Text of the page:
Vickie Carson says: "Here, around the boundary, we've seen quite a few pieces of property sell."
While officials at Mammoth Cave say they have seen some growth in areas surrounding the park they admit it's no where near the development around other national landmarks. However, even though it may not be much, it still brings growing pains with it.
Carson says: "Yes there is a haze problem within the park, but there's a haze problem all around the park as well."
Park spokesperson Vickie Carson says the haze problem can be attributed to the number of cars and industry surrounding the park. So they are trying to set a good example of what other can do to fight air pollution.
Carson says: "In our vehicles, we have a fleet of about 40 vehicles and they are all ethanol fueled."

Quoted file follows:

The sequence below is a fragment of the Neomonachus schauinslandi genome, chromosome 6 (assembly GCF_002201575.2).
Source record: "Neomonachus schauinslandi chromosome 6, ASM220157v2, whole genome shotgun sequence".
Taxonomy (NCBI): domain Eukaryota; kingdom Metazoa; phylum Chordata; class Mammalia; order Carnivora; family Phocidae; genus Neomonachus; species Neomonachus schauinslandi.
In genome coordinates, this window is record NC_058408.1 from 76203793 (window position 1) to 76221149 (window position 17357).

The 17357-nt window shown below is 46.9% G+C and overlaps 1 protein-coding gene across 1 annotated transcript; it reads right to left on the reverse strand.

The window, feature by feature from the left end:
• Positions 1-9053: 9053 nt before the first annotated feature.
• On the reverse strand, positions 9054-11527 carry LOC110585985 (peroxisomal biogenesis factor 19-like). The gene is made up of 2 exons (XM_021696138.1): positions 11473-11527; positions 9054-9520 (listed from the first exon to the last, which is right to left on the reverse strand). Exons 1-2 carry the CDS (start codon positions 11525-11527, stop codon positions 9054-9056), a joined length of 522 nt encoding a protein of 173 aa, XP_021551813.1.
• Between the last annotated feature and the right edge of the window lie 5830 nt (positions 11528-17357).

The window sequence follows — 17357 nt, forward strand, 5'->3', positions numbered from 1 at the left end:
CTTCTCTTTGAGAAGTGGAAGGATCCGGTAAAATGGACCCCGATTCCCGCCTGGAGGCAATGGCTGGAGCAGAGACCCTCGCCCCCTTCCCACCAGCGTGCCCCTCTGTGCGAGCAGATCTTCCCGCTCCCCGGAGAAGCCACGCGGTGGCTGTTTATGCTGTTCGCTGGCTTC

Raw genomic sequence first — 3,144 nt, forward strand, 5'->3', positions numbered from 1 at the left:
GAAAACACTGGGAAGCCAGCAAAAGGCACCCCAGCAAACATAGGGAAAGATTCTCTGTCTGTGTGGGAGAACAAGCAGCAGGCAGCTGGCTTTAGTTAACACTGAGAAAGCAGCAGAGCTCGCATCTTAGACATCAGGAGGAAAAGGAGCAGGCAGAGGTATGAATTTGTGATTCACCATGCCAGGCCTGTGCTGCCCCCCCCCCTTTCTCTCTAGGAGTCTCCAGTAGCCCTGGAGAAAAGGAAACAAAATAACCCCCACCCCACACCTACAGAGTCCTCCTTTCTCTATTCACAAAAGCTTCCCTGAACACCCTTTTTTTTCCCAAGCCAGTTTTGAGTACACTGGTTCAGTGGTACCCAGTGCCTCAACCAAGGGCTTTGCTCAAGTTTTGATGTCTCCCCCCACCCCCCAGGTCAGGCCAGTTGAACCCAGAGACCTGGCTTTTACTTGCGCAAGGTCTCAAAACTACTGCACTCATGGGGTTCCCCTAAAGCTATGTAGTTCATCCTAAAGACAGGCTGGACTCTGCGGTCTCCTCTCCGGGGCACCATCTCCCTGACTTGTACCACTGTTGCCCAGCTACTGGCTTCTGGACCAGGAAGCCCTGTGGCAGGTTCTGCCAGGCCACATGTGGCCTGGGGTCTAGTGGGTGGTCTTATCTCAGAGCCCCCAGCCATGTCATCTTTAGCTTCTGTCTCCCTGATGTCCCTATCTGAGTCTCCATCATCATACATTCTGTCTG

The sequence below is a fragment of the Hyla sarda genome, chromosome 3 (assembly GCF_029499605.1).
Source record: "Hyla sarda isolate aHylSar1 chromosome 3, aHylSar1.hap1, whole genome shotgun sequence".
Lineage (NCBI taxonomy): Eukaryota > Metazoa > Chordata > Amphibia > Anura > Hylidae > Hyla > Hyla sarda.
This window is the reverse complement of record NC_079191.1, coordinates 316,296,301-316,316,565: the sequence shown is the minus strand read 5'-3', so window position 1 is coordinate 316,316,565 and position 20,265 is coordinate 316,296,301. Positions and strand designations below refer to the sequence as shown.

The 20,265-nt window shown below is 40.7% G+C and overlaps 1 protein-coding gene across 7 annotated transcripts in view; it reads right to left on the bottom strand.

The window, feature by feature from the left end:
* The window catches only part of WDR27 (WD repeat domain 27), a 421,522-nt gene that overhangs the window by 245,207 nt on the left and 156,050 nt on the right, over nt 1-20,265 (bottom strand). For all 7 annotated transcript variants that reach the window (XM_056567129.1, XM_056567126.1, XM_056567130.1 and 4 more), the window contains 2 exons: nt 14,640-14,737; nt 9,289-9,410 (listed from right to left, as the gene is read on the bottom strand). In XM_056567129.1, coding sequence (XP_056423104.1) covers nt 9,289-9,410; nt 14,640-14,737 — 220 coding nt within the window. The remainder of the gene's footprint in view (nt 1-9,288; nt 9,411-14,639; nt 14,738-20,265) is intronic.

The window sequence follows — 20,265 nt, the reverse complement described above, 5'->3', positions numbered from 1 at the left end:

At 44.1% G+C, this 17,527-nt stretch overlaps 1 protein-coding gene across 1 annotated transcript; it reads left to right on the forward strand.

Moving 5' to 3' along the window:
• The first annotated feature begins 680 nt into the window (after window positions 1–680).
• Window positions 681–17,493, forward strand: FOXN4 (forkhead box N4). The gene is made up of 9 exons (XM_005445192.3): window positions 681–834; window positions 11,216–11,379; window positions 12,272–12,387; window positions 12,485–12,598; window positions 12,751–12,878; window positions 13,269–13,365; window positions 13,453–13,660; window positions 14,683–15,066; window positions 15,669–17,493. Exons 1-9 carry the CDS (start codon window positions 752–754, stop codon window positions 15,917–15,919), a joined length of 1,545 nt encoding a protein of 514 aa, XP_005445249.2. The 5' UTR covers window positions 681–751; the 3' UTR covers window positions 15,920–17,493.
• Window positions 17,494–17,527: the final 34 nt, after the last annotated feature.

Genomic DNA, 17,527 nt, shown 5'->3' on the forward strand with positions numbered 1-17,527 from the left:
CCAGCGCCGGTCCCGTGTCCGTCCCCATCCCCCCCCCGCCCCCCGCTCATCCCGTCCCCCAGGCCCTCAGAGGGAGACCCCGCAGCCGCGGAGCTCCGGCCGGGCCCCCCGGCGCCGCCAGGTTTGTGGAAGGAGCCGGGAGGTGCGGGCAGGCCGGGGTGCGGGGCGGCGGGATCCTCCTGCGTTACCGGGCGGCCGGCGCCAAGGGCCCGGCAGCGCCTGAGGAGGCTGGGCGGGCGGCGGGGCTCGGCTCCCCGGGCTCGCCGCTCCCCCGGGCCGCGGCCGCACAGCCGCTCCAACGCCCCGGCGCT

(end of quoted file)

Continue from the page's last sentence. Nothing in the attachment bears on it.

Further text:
Ethanol is made from corn or soy. It can still pollute, but Carson says it's a different kind of pollution and it's better for the park. And while the park depends on visitors to keep it running, those visitors also bring environmental problems. Invasive species invade 2.6 million acres of national parkland and are destroying natural resources.
Carson says: "Just behind me here is something called Japanese grass, or microstigm, and it's a very invasive species. It crowds out native wildflowers and native grasses that are here."
Overall, Carson says Mammoth Cave has a handle on the environmental concerns that come with growth in the surrounding community. And she hopes the efforts they are taking to combat these problems within the park will carry over outside as well.
According to an Associated Press census, last year the air breathed by park visitors exceeded eight-hour safe levels of ozone 150 times in 13 national parks. Air at a third of the parks monitored continues to worsen, even as the government puts in place pollution controls aimed at clearing the air by 2064.